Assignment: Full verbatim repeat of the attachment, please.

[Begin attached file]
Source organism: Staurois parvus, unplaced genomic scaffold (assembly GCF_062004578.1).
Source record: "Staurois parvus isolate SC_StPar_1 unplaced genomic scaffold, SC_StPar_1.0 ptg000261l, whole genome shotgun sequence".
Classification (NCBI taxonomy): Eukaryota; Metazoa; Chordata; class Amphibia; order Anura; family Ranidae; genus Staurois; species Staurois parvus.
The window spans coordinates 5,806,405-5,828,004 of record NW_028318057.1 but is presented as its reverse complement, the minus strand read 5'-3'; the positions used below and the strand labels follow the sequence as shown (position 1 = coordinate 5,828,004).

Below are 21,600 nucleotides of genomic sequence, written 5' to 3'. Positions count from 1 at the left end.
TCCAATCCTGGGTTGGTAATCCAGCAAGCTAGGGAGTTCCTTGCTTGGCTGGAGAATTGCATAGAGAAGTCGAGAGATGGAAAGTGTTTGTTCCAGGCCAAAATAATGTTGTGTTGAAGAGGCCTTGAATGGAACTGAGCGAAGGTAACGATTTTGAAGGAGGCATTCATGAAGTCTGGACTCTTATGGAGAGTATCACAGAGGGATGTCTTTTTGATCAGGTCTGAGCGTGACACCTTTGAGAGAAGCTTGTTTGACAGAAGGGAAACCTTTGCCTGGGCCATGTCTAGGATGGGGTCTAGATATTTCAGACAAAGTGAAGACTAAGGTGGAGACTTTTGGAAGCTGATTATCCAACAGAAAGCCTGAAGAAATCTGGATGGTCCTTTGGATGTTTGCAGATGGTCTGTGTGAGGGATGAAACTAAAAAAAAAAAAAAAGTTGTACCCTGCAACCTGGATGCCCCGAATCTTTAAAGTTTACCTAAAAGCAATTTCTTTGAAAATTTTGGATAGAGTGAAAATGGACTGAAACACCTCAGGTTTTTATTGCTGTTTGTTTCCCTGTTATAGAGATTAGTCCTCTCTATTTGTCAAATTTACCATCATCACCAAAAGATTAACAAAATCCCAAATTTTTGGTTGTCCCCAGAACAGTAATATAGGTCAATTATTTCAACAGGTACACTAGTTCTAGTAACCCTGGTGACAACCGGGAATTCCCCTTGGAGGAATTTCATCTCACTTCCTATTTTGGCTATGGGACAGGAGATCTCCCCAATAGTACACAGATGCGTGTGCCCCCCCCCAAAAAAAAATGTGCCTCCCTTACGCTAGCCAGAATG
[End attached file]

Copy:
Source organism: Staurois parvus, unplaced genomic scaffold (assembly GCF_062004578.1).
Source record: "Staurois parvus isolate SC_StPar_1 unplaced genomic scaffold, SC_StPar_1.0 ptg000261l, whole genome shotgun sequence".
Classification (NCBI taxonomy): Eukaryota; Metazoa; Chordata; class Amphibia; order Anura; family Ranidae; genus Staurois; species Staurois parvus.
The window spans coordinates 5,806,405-5,828,004 of record NW_028318057.1 but is presented as its reverse complement, the minus strand read 5'-3'; the positions used below and the strand labels follow the sequence as shown (position 1 = coordinate 5,828,004).

Below are 21,600 nucleotides of genomic sequence, written 5' to 3'. Positions count from 1 at the left end.
TCCAATCCTGGGTTGGTAATCCAGCAAGCTAGGGAGTTCCTTGCTTGGCTGGAGAATTGCATAGAGAAGTCGAGAGATGGAAAGTGTTTGTTCCAGGCCAAAATAATGTTGTGTTGAAGAGGCCTTGAATGGAACTGAGCGAAGGTAACGATTTTGAAGGAGGCATTCATGAAGTCTGGACTCTTATGGAGAGTATCACAGAGGGATGTCTTTTTGATCAGGTCTGAGCGTGACACCTTTGAGAGAAGCTTGTTTGACAGAAGGGAAACCTTTGCCTGGGCCATGTCTAGGATGGGGTCTAGATATTTCAGACAAAGTGAAGACTAAGGTGGAGACTTTTGGAAGCTGATTATCCAACAGAAAGCCTGAAGAAATCTGGATGGTCCTTTGGATGTTTGCAGATGGTCTGTGTGAGGGATGAAACTAAAAAAAAAAAAAAAGTTGTACCCTGCAACCTGGATGCCCCGAATCTTTAAAGTTTACCTAAAAGCAATTTCTTTGAAAATTTTGGATAGAGTGAAAATGGACTGAAACACCTCAGGTTTTTATTGCTGTTTGTTTCCCTGTTATAGAGATTAGTCCTCTCTATTTGTCAAATTTACCATCATCACCAAAAGATTAACAAAATCCCAAATTTTTGGTTGTCCCCAGAACAGTAATATAGGTCAATTATTTCAACAGGTACACTAGTTCTAGTAACCCTGGTGACAACCGGGAATTCCCCTTGGAGGAATTTCATCTCACTTCCTATTTTGGCTATGGGACAGGAGATCTCCCCAATAGTACACAGATGCGTGTGCCCCCCCCCAAAAAAAAATGTGCCTCCCTTACGCTAGCCAGAATG